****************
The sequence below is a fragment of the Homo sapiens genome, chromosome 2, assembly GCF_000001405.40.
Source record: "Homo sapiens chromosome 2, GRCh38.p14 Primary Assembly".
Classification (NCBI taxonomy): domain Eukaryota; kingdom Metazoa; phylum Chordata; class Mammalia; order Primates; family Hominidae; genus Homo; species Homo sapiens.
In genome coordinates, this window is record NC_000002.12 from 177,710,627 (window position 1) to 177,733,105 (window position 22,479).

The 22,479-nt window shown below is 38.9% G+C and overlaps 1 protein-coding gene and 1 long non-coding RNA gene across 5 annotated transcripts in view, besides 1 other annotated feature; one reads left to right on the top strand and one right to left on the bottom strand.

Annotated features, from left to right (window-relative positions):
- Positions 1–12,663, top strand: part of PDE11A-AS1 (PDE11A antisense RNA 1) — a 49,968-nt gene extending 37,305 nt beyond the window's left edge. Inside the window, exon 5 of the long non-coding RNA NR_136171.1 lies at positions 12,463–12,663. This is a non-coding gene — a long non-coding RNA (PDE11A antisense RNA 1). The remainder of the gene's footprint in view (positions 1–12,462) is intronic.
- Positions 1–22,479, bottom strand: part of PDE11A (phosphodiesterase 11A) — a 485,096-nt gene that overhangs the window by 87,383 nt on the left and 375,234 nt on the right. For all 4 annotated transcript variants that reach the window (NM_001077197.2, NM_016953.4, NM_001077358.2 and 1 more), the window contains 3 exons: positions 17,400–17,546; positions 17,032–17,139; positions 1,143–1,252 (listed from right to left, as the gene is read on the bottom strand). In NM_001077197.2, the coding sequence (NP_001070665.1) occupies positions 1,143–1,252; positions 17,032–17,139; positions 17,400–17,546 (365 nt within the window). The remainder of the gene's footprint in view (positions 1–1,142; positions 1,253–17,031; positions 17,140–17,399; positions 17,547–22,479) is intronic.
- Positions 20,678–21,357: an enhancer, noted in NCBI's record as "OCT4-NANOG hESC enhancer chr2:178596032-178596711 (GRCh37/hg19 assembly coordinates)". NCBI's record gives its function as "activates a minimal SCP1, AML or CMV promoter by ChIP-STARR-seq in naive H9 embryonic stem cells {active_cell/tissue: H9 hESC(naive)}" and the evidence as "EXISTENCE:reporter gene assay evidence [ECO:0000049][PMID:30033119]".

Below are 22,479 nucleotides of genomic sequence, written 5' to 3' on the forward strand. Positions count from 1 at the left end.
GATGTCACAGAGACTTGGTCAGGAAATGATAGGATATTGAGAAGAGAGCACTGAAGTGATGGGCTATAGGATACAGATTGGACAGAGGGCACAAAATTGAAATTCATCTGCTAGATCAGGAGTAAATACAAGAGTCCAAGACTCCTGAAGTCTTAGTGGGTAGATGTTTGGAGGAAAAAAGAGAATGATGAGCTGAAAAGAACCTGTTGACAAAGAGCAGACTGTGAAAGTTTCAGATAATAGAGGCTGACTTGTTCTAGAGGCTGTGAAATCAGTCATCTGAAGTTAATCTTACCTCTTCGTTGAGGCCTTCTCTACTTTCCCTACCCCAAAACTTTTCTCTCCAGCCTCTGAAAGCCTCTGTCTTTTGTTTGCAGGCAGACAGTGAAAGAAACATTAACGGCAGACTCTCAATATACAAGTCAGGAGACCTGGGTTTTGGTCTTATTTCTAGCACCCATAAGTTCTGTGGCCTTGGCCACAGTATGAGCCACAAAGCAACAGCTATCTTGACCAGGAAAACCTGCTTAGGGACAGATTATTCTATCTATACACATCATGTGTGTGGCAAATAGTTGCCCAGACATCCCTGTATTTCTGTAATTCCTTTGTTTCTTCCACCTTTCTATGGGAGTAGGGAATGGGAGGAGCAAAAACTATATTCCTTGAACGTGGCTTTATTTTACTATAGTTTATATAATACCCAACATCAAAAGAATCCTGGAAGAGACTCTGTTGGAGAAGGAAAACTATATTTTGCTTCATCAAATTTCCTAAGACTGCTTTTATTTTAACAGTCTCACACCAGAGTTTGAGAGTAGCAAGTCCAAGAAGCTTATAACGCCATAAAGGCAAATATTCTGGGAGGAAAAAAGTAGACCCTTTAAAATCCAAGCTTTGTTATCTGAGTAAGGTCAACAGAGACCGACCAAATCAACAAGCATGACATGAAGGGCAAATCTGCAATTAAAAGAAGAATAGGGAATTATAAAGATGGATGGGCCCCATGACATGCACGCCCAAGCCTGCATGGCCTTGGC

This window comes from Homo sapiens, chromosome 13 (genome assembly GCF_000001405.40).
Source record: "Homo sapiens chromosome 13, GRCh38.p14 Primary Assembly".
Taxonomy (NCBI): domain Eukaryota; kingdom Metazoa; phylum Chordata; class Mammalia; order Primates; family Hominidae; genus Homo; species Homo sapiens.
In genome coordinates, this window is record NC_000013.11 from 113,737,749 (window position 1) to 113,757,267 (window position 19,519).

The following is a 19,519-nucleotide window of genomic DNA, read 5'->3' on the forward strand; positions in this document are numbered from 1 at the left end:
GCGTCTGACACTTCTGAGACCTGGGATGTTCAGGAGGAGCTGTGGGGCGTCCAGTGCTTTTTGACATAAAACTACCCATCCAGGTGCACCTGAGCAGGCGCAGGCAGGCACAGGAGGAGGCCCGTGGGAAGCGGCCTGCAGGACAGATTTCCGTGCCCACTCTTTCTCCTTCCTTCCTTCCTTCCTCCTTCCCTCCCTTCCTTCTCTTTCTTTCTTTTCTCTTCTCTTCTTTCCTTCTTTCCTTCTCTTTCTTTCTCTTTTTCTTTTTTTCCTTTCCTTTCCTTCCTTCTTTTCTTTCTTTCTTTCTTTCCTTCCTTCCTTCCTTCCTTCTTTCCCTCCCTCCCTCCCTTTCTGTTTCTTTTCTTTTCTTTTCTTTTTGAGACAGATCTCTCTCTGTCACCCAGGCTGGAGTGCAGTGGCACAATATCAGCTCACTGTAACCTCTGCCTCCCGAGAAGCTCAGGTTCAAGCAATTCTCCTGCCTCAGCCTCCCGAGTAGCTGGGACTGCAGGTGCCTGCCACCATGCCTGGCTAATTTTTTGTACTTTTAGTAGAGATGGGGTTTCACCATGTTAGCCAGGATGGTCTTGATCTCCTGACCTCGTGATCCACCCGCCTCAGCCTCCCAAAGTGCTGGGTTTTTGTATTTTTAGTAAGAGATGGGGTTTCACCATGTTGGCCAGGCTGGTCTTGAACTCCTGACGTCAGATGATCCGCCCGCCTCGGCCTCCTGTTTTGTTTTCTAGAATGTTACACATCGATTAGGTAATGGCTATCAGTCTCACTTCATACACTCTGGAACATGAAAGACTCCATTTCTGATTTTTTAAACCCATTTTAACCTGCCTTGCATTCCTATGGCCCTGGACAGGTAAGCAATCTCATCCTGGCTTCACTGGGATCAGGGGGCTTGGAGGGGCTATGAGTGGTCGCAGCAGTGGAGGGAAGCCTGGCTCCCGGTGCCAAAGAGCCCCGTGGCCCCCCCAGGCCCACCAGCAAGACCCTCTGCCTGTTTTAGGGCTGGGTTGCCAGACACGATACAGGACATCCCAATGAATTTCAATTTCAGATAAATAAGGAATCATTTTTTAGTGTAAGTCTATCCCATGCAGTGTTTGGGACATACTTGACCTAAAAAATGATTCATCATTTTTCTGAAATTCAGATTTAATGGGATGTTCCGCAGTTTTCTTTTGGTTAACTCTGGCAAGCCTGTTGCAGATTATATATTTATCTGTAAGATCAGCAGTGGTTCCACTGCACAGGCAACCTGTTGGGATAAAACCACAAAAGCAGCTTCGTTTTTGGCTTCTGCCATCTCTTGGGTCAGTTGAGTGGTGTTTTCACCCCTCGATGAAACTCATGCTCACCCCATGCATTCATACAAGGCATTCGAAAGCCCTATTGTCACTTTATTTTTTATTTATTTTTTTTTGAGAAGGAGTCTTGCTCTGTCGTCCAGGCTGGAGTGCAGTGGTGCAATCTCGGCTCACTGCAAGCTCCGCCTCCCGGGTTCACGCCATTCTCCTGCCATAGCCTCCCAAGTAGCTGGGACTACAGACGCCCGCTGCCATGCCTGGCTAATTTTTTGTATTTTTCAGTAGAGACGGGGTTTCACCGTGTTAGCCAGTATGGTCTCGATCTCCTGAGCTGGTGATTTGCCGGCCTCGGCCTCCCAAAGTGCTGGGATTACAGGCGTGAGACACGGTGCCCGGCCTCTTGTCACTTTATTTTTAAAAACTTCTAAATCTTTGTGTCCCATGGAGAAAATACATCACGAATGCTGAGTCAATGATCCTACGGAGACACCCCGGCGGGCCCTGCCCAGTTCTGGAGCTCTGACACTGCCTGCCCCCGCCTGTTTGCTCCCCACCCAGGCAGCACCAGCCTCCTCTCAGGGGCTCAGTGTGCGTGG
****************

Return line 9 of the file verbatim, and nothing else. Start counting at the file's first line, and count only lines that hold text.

- Positions 20,678–21,357: an enhancer, noted in NCBI's record as "OCT4-NANOG hESC enhancer chr2:178596032-178596711 (GRCh37/hg19 assembly coordinates)". NCBI's record gives its function as "activates a minimal SCP1, AML or CMV promoter by ChIP-STARR-seq in naive H9 embryonic stem cells {active_cell/tissue: H9 hESC(naive)}" and the evidence as "EXISTENCE:reporter gene assay evidence [ECO:0000049][PMID:30033119]".